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Putin lacks troops in Ukraine but fears mobilization in Russia
Although Russia surpasses Ukraine in terms of weapon capabilities, the number of troops it has committed to Ukraine is insufficient for the full-scale war it’s waging.
Russia’s hawks have urged Russian dictator Vladimir Putin to introduce martial law and to initiate full or partial mobilization to expand the size of Russia’s army and boost its war effort. If this happens, the scale and number of victims of Russia’s war are likely to increase.
But despite failing to achieve any of Russia’s strategic objectives in its all-out invasion of Ukraine in over four months, Putin has been reluctant to carry out mobilization.
Some experts suggest Putin may fear that mobilization would trigger domestic resistance, with large numbers of potential recruits evading the draft. He may also be wary of the devastating effect that it would have on Russia’s economy: thousands would be removed from the civilian sector and living standards would fall drastically.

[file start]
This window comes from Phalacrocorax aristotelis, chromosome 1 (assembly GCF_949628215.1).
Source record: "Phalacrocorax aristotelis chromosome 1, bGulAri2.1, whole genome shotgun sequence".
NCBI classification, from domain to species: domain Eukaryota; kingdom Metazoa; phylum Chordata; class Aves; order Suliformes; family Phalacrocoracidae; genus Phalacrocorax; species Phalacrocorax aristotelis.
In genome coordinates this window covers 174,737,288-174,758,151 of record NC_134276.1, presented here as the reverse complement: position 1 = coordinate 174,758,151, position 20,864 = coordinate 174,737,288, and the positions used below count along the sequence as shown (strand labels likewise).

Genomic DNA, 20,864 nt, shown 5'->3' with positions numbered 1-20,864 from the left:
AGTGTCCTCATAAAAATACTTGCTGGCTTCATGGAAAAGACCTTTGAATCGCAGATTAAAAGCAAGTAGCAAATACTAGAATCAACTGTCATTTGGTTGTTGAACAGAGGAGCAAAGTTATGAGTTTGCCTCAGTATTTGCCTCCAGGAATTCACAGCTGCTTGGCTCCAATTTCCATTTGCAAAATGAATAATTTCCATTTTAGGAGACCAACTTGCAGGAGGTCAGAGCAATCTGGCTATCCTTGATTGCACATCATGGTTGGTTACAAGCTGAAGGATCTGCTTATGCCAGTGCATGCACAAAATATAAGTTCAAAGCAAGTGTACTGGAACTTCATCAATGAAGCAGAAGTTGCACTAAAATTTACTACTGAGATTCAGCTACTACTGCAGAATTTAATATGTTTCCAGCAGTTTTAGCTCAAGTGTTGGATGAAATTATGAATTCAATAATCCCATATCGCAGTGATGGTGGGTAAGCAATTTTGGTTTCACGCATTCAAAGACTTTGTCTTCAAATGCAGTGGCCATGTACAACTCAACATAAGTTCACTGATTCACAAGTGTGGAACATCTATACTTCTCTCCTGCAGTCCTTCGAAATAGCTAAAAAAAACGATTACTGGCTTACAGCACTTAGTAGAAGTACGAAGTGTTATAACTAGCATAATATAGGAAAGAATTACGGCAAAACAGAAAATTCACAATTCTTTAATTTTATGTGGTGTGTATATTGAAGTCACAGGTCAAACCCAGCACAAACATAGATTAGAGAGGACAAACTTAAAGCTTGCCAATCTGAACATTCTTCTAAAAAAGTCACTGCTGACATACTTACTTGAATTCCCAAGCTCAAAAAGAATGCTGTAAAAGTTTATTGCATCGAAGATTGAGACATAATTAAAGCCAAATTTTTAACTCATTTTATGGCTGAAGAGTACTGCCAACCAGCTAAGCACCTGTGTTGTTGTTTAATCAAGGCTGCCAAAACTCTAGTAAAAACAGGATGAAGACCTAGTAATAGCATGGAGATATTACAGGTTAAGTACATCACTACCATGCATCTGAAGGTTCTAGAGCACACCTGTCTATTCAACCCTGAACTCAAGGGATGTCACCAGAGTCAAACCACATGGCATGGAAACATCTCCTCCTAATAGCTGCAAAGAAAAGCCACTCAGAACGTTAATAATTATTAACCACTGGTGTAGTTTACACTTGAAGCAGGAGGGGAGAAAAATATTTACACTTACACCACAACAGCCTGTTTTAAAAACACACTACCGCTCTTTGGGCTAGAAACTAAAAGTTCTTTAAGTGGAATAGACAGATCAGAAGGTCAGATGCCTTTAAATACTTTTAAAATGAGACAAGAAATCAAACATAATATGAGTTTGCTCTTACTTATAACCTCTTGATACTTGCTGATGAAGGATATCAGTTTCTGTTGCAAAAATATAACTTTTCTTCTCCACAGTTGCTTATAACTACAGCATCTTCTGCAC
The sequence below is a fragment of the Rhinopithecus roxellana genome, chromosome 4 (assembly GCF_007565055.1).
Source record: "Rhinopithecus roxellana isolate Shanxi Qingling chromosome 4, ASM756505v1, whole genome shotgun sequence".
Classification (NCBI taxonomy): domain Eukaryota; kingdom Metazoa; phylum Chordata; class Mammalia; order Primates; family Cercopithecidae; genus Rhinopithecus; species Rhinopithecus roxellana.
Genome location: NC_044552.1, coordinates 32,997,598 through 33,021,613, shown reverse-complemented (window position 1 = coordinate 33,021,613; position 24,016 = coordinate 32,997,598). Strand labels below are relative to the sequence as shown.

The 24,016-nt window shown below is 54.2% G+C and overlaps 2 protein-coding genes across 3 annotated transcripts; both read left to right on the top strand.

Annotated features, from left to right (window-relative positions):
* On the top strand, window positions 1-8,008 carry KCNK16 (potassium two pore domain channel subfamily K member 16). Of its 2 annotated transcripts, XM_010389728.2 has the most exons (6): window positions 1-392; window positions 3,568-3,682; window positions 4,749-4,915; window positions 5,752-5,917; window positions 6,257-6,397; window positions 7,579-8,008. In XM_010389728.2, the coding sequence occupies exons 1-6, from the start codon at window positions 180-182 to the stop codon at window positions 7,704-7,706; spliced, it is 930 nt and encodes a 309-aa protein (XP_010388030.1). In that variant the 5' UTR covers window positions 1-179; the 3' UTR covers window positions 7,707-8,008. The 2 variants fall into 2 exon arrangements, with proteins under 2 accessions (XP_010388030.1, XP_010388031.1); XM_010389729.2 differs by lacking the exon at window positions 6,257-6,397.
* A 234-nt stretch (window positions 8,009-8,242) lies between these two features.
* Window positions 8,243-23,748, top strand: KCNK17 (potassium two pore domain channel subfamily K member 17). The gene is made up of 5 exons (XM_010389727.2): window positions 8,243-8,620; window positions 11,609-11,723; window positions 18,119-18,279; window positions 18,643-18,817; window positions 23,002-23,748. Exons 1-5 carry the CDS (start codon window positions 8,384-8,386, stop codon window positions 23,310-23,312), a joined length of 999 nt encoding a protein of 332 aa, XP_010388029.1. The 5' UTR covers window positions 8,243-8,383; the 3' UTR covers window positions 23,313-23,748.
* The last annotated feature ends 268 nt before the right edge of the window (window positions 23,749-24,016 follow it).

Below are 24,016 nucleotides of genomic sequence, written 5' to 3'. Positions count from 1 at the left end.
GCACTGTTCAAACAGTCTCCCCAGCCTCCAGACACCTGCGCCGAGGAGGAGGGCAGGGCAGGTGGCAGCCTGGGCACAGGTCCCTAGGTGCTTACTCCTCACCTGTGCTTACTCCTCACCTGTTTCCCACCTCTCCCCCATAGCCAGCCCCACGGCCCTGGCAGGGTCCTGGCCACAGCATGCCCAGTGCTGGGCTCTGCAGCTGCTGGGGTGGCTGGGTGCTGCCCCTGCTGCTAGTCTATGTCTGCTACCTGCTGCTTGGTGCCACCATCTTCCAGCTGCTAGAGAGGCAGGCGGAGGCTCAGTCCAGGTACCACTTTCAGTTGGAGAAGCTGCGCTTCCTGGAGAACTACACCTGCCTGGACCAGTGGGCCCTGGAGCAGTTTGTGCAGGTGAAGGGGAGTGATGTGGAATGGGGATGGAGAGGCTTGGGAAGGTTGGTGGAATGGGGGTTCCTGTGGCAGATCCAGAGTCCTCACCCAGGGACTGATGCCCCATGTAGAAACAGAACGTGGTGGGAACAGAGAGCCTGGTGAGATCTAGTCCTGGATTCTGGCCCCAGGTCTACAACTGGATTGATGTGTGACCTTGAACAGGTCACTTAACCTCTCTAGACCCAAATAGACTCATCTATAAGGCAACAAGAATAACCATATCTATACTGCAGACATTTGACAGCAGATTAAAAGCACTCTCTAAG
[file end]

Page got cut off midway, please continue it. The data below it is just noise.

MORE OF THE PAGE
Another potential fear is that Russia’s administrative system may not be able to handle such a tremendous task. Moreover, mobilization in Russia would likely entail a transition to an even more totalitarian system, and it may not prove so easy to transform Russia into North Korea.
There are an estimated 200,000 Russian troops and their proxies in Ukraine. By contrast, President Volodymyr Zelensky said in May Ukraine had 700,000 troops.
Ukraine has already conducted several waves of mobilization and has substantially increased its number of troops. The number Zelensky provided likely includes Ukraine’s National Guard and its Territorial Defense units.
Some military analysts say that an insufficient number of troops is one of the main reasons why Russia failed to encircle Kyiv in March and was forced to withdraw from Kyiv, Sumy, and Chernihiv oblasts.